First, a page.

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## Calculus Applications in Real Estate Development

Calculus has many real-world uses and applications in physics, computer science, economics, business, and medicine. I will briefly touch on some of these uses and applications in the real estate industry.

Let’s start by using some examples of calculus in speculative real estate development (ie: new home construction). Logically, a new home builder wants to make a profit after completing each home in a new home community. This builder needs to be able to (hopefully) maintain a positive cash flow during each home construction process or each stage of home development. There are many factors that go into calculating profits. For example, we already know the profit formula is: *P = R – C*ie profit (*P*) revenue is equal to (*R*) minus cost (*c*). Although this basic formula is very simple, there are many variables that can be factored into this formula. For example, under cost (*c*), there are many cost variables, such as construction material costs, labor costs, holding costs of real estate before purchase, utility costs, and insurance premium costs during the construction phase. These are just a few of the many costs to factor into the above formula. Under Revenue (*R*), one can include variables such as the home’s base sales price, additional upgrades or add-ons to the home (security systems, surround sound systems, granite countertops, etc.). Plugging in all these different variables can be a daunting task in itself. However, it gets more complicated if the rate of change is not linear, so we need to adjust our calculations because the rate of change of one or all of these variables is in the shape of a curve (eg: exponential rate of change)? This is one area where calculus comes into play.

Let’s say, last month we sold 50 homes with an average sales price of $500,000. Excluding other factors, our revenue (*R*) is the price ($500,000) times x (50 homes sold) which equals $25,000,000. Let’s consider that the total cost to build all 50 houses was $23,500,000; So profit (*P*) is 25,000,000 – $23,500,000 which equals $1,500,000. Now, knowing these figures, your boss has asked you to maximize profits for the next month. How do you do it? What price can you set?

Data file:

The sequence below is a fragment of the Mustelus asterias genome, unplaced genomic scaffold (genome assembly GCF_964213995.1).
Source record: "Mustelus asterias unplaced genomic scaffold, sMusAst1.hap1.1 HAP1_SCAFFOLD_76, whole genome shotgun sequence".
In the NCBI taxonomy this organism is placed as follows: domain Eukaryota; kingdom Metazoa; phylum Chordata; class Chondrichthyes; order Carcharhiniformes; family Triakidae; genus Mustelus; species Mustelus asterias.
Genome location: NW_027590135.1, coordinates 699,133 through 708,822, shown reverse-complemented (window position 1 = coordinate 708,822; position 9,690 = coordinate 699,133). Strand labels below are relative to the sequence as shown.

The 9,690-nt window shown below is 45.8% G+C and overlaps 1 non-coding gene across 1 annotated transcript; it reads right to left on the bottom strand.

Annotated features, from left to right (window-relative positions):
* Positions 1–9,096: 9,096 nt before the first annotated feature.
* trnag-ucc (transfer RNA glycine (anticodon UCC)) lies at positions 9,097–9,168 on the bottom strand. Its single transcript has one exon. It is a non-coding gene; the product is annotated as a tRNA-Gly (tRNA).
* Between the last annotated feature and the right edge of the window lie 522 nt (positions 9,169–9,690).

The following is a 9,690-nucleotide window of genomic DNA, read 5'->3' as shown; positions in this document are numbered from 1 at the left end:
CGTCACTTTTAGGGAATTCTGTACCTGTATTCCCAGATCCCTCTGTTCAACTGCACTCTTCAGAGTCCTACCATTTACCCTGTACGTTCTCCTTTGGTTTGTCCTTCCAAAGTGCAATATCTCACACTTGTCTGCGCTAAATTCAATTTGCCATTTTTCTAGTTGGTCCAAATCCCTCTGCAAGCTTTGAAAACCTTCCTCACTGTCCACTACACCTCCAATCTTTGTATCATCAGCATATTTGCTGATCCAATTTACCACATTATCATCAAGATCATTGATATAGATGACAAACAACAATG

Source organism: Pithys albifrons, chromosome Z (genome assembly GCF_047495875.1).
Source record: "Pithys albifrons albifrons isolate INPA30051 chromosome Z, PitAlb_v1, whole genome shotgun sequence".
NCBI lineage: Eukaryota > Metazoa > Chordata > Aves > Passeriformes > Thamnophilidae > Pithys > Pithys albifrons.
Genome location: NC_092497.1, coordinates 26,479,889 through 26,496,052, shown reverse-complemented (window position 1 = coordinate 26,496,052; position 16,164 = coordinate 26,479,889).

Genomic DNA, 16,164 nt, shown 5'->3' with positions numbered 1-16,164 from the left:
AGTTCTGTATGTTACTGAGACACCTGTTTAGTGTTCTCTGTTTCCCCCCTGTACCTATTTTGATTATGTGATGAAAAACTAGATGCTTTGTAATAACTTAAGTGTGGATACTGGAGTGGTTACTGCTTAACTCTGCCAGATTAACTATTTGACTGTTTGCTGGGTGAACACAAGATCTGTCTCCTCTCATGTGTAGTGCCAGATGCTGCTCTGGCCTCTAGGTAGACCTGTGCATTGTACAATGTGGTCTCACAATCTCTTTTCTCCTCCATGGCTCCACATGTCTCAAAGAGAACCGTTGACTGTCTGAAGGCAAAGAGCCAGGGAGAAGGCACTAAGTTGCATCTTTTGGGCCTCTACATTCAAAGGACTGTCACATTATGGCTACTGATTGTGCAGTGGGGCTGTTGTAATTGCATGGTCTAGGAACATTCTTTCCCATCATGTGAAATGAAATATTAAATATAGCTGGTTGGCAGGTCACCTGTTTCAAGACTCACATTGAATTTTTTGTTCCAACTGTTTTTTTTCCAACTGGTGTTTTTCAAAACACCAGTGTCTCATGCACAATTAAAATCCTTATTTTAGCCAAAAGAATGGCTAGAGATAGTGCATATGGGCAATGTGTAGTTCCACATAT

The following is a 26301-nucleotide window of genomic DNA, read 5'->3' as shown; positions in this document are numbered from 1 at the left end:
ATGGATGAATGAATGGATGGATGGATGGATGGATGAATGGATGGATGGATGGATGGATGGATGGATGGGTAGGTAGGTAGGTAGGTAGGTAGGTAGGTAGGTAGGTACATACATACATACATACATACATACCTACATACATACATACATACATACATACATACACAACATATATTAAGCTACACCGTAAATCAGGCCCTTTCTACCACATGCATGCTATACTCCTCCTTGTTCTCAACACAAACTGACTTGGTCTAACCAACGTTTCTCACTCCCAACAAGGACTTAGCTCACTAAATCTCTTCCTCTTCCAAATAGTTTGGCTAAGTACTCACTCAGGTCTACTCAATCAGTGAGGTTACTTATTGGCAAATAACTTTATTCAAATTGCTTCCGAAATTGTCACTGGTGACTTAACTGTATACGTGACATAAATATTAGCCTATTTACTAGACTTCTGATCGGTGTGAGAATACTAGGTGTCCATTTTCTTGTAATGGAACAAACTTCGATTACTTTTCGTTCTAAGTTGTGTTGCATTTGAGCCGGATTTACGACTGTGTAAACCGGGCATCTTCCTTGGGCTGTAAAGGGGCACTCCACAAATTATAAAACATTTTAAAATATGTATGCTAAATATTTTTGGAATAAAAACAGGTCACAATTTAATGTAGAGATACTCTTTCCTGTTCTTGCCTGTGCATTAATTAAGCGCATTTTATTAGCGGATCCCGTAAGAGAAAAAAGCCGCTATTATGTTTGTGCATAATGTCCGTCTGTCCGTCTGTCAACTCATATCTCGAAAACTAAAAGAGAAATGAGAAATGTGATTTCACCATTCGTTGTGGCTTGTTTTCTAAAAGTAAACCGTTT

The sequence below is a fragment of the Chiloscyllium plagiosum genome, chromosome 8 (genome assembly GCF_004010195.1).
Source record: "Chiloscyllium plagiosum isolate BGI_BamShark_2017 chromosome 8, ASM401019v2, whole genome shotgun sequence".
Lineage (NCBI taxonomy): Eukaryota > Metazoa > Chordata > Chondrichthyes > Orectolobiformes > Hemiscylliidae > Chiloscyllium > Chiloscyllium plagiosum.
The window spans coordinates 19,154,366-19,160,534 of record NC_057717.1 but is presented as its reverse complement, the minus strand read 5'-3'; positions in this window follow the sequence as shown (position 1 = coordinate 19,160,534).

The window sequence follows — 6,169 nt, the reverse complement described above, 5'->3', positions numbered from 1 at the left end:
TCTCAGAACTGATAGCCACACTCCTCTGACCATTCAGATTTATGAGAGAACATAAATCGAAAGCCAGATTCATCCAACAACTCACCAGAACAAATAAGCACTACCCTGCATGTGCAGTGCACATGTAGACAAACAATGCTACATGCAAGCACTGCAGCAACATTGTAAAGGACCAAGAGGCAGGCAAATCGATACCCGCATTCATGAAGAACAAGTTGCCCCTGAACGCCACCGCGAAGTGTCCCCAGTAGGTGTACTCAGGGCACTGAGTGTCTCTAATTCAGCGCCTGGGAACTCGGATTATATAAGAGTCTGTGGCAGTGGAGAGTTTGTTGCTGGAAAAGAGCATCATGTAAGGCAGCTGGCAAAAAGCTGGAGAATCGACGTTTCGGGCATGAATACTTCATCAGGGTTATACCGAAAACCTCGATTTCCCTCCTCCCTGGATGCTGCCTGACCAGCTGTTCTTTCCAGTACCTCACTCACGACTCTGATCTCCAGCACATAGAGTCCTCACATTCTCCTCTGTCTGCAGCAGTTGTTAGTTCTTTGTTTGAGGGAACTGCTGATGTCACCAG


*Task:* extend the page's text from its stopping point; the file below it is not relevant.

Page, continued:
As a simple example of this, let’s first calculate the marginal profit *x* Building a home in a new residential community. We know that revenue (*R*) the demand equation equals (*p*) times units sold (*x*). We write the equation as

*R = px*.

Suppose we have determined the demand equation for the sale of houses in this community

*p* = $1,000,000 – *x*/10.

At $1,000,000 you know you won’t sell any houses. Now, the cost equation (*c*) is

$300,000 + $18,000*x* ($175,000 fixed materials costs and $10,000 per house sold + $125,000 fixed labor costs and $8,000 per house).

From this we can calculate the marginal profit *x* (units sold), then use marginal profit to calculate the price we should charge to maximize profit. Therefore, there is revenue

*R* = *px* = ($1,000,000 – *x*/10)* (*x*) = $1,000,000*x* – *x^2*/10.

So, profit is

*P* = *R – C* = ($1,000,000*x* – *x^2*/10) – ($300,000 + $18,000*x*) = 982,000x – (*x^2*/10) – $300,000.

From this we can calculate the marginal profit by taking the derivative of profit